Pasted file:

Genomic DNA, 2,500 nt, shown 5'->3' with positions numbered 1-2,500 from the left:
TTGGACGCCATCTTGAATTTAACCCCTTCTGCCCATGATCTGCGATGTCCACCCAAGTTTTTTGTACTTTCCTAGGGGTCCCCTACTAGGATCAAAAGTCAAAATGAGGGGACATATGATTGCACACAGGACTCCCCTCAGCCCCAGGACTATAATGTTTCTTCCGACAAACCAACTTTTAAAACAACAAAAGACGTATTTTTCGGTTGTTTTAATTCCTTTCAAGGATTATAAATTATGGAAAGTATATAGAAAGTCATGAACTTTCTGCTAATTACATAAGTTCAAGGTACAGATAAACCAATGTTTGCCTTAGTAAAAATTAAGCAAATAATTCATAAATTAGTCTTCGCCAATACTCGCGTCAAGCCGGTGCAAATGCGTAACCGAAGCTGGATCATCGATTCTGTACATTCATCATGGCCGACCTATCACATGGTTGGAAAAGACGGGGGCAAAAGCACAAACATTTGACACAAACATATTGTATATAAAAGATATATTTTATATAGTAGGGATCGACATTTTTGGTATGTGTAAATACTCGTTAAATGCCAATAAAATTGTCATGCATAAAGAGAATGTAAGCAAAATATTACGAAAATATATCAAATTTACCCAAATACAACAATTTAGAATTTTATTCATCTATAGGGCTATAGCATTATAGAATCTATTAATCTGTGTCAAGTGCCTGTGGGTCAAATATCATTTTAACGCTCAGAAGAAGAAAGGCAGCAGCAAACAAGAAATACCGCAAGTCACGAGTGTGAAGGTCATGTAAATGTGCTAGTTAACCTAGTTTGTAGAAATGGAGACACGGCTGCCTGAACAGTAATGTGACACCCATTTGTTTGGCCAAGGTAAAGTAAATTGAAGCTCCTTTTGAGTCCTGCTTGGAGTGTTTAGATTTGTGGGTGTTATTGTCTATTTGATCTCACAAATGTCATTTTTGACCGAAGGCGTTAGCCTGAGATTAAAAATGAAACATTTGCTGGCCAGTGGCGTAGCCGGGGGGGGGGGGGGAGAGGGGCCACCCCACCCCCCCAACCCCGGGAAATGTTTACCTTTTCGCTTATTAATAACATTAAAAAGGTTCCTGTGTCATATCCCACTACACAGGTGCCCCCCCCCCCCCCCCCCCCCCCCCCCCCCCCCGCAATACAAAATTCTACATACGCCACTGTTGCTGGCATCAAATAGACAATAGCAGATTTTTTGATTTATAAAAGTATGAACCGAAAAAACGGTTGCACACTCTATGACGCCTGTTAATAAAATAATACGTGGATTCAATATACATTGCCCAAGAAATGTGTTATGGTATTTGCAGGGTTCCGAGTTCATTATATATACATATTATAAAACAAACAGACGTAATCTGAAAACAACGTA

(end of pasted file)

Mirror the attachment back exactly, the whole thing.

Genomic DNA, 2,500 nt, shown 5'->3' with positions numbered 1-2,500 from the left:
TTGGACGCCATCTTGAATTTAACCCCTTCTGCCCATGATCTGCGATGTCCACCCAAGTTTTTTGTACTTTCCTAGGGGTCCCCTACTAGGATCAAAAGTCAAAATGAGGGGACATATGATTGCACACAGGACTCCCCTCAGCCCCAGGACTATAATGTTTCTTCCGACAAACCAACTTTTAAAACAACAAAAGACGTATTTTTCGGTTGTTTTAATTCCTTTCAAGGATTATAAATTATGGAAAGTATATAGAAAGTCATGAACTTTCTGCTAATTACATAAGTTCAAGGTACAGATAAACCAATGTTTGCCTTAGTAAAAATTAAGCAAATAATTCATAAATTAGTCTTCGCCAATACTCGCGTCAAGCCGGTGCAAATGCGTAACCGAAGCTGGATCATCGATTCTGTACATTCATCATGGCCGACCTATCACATGGTTGGAAAAGACGGGGGCAAAAGCACAAACATTTGACACAAACATATTGTATATAAAAGATATATTTTATATAGTAGGGATCGACATTTTTGGTATGTGTAAATACTCGTTAAATGCCAATAAAATTGTCATGCATAAAGAGAATGTAAGCAAAATATTACGAAAATATATCAAATTTACCCAAATACAACAATTTAGAATTTTATTCATCTATAGGGCTATAGCATTATAGAATCTATTAATCTGTGTCAAGTGCCTGTGGGTCAAATATCATTTTAACGCTCAGAAGAAGAAAGGCAGCAGCAAACAAGAAATACCGCAAGTCACGAGTGTGAAGGTCATGTAAATGTGCTAGTTAACCTAGTTTGTAGAAATGGAGACACGGCTGCCTGAACAGTAATGTGACACCCATTTGTTTGGCCAAGGTAAAGTAAATTGAAGCTCCTTTTGAGTCCTGCTTGGAGTGTTTAGATTTGTGGGTGTTATTGTCTATTTGATCTCACAAATGTCATTTTTGACCGAAGGCGTTAGCCTGAGATTAAAAATGAAACATTTGCTGGCCAGTGGCGTAGCCGGGGGGGGGGGGGGAGAGGGGCCACCCCACCCCCCCAACCCCGGGAAATGTTTACCTTTTCGCTTATTAATAACATTAAAAAGGTTCCTGTGTCATATCCCACTACACAGGTGCCCCCCCCCCCCCCCCCCCCCCCCCCCCCCCCCGCAATACAAAATTCTACATACGCCACTGTTGCTGGCATCAAATAGACAATAGCAGATTTTTTGATTTATAAAAGTATGAACCGAAAAAACGGTTGCACACTCTATGACGCCTGTTAATAAAATAATACGTGGATTCAATATACATTGCCCAAGAAATGTGTTATGGTATTTGCAGGGTTCCGAGTTCATTATATATACATATTATAAAACAAACAGACGTAATCTGAAAACAACGTA